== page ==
Q. How long after a divorce will an ex-spouse’s bad credit stop appearing on the other’s credit report?  

A. Here’s the thing: an ex-spouse’s bad credit technically does not affect his or her former flame’s credit score.

“We all have our own credit reports,” Barry Paperno, manager of consumer operations for MyFICO.com, explains. “When you get married your credit report doesn’t merge with your spouse’s.”

Admittedly, however, things tend to get a bit more complicated once two people tie the knot. Married couples tend to open joint credit card accounts or take out a mortgage together and that credit, good or bad, belongs to both of them as long as the account remains open.

This means that should you have the unfortunate luck of sharing a credit card account with say, an unemployed shopaholic, you will be held accountable for any debts that they incur with the card you share. The same goes for any mortgage delinquencies, provided both of your names are on the contract with the bank. And getting divorced from that credit line is a whole lot harder than simply leaving your spouse.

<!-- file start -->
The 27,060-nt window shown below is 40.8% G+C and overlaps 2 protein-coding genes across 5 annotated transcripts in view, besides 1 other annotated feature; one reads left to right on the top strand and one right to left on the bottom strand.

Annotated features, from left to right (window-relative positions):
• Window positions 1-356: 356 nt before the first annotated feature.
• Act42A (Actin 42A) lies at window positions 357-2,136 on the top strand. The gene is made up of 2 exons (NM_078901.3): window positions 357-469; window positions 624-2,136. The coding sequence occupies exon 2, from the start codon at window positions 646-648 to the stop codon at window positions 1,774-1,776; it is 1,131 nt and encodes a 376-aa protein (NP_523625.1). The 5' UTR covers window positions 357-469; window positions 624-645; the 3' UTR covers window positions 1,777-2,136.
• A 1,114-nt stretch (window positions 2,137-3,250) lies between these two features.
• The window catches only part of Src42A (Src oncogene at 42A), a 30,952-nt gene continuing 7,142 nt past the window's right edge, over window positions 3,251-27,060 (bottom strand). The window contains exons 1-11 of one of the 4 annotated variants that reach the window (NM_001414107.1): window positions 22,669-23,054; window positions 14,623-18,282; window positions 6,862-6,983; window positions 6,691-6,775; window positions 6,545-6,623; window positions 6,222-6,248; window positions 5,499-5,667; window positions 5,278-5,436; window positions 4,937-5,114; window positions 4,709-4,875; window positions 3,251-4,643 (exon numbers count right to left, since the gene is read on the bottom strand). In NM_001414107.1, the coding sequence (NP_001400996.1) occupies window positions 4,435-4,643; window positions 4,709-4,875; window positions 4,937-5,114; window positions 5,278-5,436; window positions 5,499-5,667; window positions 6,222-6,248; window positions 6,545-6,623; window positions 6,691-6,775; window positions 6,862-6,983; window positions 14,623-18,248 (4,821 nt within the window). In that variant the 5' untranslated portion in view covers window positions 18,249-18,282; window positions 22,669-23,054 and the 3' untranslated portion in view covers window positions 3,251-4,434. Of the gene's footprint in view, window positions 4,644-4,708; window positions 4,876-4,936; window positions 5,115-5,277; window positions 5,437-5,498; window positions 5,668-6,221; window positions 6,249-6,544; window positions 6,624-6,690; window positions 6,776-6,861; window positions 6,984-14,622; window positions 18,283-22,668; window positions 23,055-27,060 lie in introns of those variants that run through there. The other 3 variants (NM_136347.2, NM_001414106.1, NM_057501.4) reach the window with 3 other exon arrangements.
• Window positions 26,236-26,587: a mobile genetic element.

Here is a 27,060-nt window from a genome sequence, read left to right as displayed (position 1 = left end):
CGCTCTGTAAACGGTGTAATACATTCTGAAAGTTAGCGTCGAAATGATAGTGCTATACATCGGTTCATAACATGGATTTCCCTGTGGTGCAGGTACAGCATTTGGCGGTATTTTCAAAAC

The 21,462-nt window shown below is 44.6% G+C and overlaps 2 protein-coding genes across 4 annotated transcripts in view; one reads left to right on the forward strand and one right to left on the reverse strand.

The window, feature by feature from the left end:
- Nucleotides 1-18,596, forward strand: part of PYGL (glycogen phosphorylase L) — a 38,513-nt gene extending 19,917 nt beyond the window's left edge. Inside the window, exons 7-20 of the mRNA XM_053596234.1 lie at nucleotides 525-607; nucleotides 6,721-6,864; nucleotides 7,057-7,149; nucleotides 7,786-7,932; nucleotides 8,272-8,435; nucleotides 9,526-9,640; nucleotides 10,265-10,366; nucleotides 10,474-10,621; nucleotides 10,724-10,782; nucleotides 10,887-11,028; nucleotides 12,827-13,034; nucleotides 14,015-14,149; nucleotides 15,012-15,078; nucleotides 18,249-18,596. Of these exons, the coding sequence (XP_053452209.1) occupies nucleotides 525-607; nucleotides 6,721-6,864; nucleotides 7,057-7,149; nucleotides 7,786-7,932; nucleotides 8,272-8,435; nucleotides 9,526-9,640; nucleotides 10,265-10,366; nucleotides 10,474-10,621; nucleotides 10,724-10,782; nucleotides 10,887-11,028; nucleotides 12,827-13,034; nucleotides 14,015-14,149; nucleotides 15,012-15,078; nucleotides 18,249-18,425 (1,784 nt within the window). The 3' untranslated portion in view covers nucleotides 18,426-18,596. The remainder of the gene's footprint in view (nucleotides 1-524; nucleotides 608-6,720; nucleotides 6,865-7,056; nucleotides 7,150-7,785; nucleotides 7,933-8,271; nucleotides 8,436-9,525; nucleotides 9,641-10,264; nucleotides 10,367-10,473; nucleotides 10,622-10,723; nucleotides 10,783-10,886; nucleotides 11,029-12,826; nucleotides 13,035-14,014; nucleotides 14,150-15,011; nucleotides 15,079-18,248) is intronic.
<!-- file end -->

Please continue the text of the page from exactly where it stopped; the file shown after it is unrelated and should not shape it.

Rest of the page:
“Divorce settlements don’t supersede the previous credit agreement,” Paperno says. He explains that, even if the court should deem your ex to be responsible for the $10,000 balance on your shared American Express account, “in the eyes of the lender, you still both owe.”

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And that means that in the eyes of FICO, the company responsible for our current credit model, you’re still a default risk and, as such, your score will remain low until the debt is reconciled and has an opportunity to age off your report. This can take anywhere from 30 days to 10 years, depending on the severity of your delinquency.

Paperno suggests that someone separating from their spouse close any joint accounts they share as soon as possible. You may also consider refinancing your house, though he admits that in the current economic climate that’s easier said than done.

The same goes for any joint accounts that have balances left over, since you won’t be able to close them until the debt has been paid. But Paperno says anyone saddled with a financially inept ex should appeal directly to their lender.

“They may be able to provide a solution, even though they are not obligated to,” he says.  

Want to know what can and cannot affect your credit score? E-mail your questions to editors@mainstreet.com!

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